Nuclear weapons expert Paul Carroll talks about what it means to be Born (not “Bourne”) Classified, revisits horrifying near-misses in which we almost accidentally blew up parts of the United States (what you don’t know can hurt you!), and discusses his visit to an abandoned test site in the Nevada desert, when the government entertained using nuclear bombs to excavate tunnels and harbors.
Yasmeen Silva, a nuclear policy advocate, relates a story about feminist Carol Cohn, who infiltrated a “nuclear boys club” in the 1980s, which reinforced her notion of nuclear weapons as phallic representations of toxic masculinity. Silva also relates a personal story about the panic that ensued on January 13, 2018, when a missile attack threatened Hawaii, only to be called a false alarm.
Jim Walsh, a Senior Research Associate at MIT, breaks down the “History of the Nukes in 5 Parts,” from 1945 to the present. He also talks about visiting forbidden countries, which can lead to unusual encounters – like almost getting deported while walking through an airport in Iran for no reason, to singing drunk karaoke with North Koreans in a Stockholm nightclub.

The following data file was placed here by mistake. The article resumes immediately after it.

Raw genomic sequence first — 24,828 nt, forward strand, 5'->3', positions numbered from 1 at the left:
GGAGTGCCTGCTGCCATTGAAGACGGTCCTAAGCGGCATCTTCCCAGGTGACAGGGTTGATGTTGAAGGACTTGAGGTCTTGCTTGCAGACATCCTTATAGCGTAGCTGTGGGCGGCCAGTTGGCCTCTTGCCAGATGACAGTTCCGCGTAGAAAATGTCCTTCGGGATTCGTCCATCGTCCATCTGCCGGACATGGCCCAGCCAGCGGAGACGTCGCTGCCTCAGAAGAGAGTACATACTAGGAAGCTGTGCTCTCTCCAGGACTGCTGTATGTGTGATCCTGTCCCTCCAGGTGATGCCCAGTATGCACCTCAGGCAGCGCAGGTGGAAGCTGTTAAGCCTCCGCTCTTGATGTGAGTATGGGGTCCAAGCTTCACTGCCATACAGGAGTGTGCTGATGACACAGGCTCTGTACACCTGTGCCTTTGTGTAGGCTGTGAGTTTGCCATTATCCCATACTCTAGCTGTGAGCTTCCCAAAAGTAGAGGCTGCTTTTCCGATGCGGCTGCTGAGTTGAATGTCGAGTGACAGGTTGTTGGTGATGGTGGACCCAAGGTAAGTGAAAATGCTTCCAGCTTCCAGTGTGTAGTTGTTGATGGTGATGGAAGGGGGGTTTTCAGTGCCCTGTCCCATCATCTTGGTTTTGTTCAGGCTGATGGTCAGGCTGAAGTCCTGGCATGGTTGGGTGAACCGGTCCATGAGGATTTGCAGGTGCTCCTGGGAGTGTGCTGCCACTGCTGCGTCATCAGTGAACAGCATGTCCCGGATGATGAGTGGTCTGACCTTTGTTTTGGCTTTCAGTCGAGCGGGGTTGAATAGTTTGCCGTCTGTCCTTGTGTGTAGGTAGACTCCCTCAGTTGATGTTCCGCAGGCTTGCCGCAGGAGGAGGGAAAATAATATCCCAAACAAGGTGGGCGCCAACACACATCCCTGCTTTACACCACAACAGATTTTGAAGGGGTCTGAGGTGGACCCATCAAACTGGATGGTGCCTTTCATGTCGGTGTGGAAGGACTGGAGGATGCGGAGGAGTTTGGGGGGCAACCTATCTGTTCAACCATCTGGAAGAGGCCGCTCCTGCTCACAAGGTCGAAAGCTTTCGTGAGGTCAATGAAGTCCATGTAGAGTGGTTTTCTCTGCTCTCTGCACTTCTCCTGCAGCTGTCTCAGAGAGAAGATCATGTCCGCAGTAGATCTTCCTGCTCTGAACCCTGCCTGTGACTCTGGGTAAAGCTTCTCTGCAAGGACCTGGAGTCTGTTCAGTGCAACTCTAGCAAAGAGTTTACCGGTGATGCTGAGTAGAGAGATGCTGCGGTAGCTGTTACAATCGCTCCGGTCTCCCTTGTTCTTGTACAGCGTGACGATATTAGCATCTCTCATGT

Nuclear foreign policy expert Laicie Heeley takes us back to the paranoid days of Richard Nixon, when a drunk “Tricky Dick” often threatened to blow up Vietnam or the Middle East only to have Secretary of State Henry Kissinger run interference. She also talks about when bomb shelters were all the rage. And how do the rich prepare for war? For First Lady Eisenhower, that meant painting her shelters pink.
A brief introduction to the new series, Getting Bombed